2018.25 A Quick One From Salt Lake City

The Perl Conference in Salt Lake City kicked off today with a thought-provoking keynote by Vicky Brasseur on the Importance of Ecosystem viability in the light of a possible ongoing cascade effect in the Perl community. Yours truly hopes to have a link to the video version soon!

Sponsor of \x1F98B

It came to the attention of yours truly that Zoffix Znet has sponsored the unicode symbol 🩋 (aka \x1F98B, aka “BUTTERFLY”) on behalf of the Perl 6 Community. Kudos! FWIW, it looks like đŸȘ (aka \x1F42A, aka “DROMEDARY CAMEL”) is still available for sponsoring!

Polish Perl 6 First Steps Experience

Zoffix Znet argues in his blog post (/r/perl and /r/perl6 comments) that it is time to make sure that the Perl 6 experience for readers of the coming Learning Perl 6 book by brian d foy is going to be as smooth as possible. He urges all of us to try that out and make sure we’ve got rid of all of the rough edges.

TPF Grant reports

The past week saw two Perl Foundation Grant reports: Perl 6 CaR TPF Grant: Monthly Report (June, 2018) by Zoffix Znet and No Major Breakthroughs by Timo Paulssen (Reddit comments). Both interesting reads!

A new perl 6 blogger

The past months yours truly apparently missed a number of nice Perl 6 related blog posts by Jo Christian Oterhals:

All very entertaining reads, especially if you’re coming from Perl 5

Takers for a Russian perl6intro?

Naoum Hankache is looking for someone to translate his excellent Introduction to Perl 6 to Russian. Please contact him if you think you’re up to it!

Core Developments

  • Ticket status of past week.
  • Jonathan Worthington and Samantha McVey did a lot of low-level refactoring and optimizing on the MoarVM and JVM backend, which will allow for quite a number of efficiency improvements in the coming weeks.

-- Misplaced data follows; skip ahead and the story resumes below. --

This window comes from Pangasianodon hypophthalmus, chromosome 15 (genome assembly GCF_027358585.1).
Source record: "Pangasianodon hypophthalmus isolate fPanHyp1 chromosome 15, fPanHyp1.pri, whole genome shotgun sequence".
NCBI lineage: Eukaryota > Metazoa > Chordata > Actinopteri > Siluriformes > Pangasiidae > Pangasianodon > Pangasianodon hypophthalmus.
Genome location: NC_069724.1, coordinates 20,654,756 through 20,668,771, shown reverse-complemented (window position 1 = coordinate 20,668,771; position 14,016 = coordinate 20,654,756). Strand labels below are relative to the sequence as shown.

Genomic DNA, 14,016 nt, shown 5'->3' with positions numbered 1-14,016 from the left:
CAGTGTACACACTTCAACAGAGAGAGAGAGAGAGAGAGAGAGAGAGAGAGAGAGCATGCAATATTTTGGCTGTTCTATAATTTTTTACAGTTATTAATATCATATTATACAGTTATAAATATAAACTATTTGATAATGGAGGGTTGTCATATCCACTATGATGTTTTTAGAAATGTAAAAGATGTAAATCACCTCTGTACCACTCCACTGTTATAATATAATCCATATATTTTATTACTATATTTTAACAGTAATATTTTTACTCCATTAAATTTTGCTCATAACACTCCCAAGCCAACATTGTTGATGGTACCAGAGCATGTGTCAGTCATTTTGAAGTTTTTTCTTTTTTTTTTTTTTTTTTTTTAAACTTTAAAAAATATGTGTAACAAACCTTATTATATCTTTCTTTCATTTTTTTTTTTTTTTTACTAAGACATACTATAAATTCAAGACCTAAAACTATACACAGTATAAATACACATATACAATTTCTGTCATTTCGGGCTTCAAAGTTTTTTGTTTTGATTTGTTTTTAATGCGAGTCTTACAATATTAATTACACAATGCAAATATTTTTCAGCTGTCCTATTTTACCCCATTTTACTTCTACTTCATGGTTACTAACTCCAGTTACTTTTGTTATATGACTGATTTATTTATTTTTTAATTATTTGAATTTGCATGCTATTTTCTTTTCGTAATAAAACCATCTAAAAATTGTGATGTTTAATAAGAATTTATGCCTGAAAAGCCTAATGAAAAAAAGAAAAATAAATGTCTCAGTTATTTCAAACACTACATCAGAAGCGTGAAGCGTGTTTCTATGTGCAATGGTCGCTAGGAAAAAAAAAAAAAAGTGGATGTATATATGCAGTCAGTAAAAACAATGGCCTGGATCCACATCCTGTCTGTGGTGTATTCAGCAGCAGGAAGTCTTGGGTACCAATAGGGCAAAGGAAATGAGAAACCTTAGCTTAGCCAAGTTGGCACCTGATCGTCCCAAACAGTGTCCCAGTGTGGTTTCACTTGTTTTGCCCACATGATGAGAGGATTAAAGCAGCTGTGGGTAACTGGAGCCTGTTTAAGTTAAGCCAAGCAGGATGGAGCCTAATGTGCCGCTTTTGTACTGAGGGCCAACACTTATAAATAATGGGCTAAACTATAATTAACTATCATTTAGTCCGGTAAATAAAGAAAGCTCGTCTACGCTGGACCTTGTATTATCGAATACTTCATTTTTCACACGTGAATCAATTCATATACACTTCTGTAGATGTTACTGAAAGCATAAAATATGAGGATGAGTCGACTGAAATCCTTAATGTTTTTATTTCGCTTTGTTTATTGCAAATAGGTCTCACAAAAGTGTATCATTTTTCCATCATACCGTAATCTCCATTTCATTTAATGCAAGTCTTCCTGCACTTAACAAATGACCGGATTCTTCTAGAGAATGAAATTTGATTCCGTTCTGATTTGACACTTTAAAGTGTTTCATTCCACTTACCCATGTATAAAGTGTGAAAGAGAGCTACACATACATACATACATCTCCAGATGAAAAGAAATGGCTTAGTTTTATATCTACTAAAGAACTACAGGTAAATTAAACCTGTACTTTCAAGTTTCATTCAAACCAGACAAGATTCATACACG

• Jeremy Studer did further refinements on making signal values work correctly across multiple OSes. He also fixed an issue that manifested itself by .assuming having problems with certain Signatures.
  • Zoffix Znet fixed an issue with Map.list returning a Seq instead of a List. He also did a lot of work on the CaR grant.
  • Elizabeth Mattijsen made .minpairs/.maxpairs about 25% faster. She also fixed an issue with Buf.unpack that she had introduced earlier.
  • And many smaller fixes and improvements.

Meanwhile on Twitter

Meanwhile on StackOverflow

Meanwhile on PerlMonks

Meanwhile on perl6-users

Perl 6 in comments

Perl 6 Modules

New Modules:

Updated Modules:

Winding Down

A little shorter than usual maybe. Or maybe not. Anyways, next week’s Perl 6 Weekly may either be a day early or a day late, as yours truly will be en route for most of next Monday. Be it early or be it late, see you the next time for more Perl 6 news!

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2018.24 Discussion Redirect

Zoffix Znet took action on the news of last week that our old IRC log website was no longer in the air out of GDPR considerations. In a blog post entitled “How To Make Old #perl6 IRC Log Links Work” he explains how he wrote the algorithm to map references to the old log website to the secondary logger. After which Moritz Lenz added a smart redirect on the old log website to make things more convenient. Meanwhile, Aleks-Daniel Jakimenko-Aleksejev has worked on making the same work for #moarvm, #perl6-dev and even previously-used #p6dev channels.

Spesh Plugins Merged

Jonathan Worthington merged his work on the MoarVM spesh plugin infrastructure, which started a good 6 weeks ago. In his blog post titled: Faster dispatches with MoarVM specializer plugins he explains the background, the problem, and how the new plugin structure will help optimizing in quite a few contexts (2.5x, 6.6x and 12x faster). All work that he’s doing as part of his most recent Perl Foundation grant.

Stack Hacking Improvements